The 2003 Act is a framework for the provision of powers and functions to traditional leaders, resuscitating the discredited tribal system by entrenching apartheid’s tribal boundaries.
The Communal Rights Act was supposed to provide those living on communal land with security of tenure, but was opposed by many rural residents and women’s groups because it would give traditional leaders control over all the land in their boundaries and entrench the gender discrimination inherent in traditional access to land.
The Communal Rights Act, which was pushed hard by the government and the chiefs, had to be fought all the way to the Constitutional Court, where, in 2010, it was declared unconstitutional.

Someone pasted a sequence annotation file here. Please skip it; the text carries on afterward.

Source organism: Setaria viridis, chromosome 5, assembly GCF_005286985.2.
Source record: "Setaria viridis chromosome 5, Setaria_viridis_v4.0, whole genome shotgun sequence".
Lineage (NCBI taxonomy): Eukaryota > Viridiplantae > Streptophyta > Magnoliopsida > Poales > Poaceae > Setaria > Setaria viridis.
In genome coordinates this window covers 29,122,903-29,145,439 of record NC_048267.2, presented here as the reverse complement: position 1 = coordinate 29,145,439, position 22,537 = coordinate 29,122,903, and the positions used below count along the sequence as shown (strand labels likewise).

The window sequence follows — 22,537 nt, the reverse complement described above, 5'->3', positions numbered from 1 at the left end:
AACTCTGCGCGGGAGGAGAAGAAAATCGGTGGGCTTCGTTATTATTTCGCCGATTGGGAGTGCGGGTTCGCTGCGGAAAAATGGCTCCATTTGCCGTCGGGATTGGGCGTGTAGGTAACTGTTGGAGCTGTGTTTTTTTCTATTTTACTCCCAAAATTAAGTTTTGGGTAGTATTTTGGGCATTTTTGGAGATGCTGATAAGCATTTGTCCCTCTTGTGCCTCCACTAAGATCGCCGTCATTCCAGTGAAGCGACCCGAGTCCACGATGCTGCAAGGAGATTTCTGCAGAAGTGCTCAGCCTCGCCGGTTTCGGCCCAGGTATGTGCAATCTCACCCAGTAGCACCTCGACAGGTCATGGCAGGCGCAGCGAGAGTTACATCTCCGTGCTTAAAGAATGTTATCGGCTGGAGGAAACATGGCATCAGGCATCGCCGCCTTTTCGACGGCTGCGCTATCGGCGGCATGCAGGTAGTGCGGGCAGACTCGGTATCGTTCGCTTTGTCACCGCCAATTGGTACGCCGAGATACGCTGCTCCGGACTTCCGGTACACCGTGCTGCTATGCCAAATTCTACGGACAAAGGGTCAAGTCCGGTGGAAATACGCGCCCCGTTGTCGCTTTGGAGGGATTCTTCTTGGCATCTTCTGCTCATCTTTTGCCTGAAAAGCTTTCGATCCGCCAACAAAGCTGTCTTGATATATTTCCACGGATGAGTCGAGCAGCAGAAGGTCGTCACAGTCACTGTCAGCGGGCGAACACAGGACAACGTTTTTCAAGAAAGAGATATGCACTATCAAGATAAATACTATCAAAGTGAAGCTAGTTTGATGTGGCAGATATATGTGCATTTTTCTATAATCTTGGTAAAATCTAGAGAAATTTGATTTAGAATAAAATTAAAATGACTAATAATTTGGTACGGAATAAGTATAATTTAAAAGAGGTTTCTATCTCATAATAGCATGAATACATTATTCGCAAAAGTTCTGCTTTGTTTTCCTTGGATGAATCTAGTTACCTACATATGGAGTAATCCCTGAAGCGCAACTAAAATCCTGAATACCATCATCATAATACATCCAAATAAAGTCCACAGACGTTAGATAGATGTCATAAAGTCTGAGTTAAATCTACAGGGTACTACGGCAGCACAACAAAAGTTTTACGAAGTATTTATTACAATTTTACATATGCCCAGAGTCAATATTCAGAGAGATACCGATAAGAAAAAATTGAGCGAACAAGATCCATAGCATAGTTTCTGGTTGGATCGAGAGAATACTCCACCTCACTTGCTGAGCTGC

The shift towards traditionalism was evident during the controversy over the Traditional Courts Bill, 2008, and reintroduced in 2012, which had been drafted with only the input of traditional leaders. It met fierce, sustained opposition from rural women’s groups and civil society, on the grounds that it contravened the equality clauses of the Constitution: women aren’t allowed to represent themselves in traditional courts.
The government remained determined to pass the Bill, even in the face of harrowing testimony during public hearings about how many traditional leaders abuse their power by oppressing women and endorsing the dispossession of widows.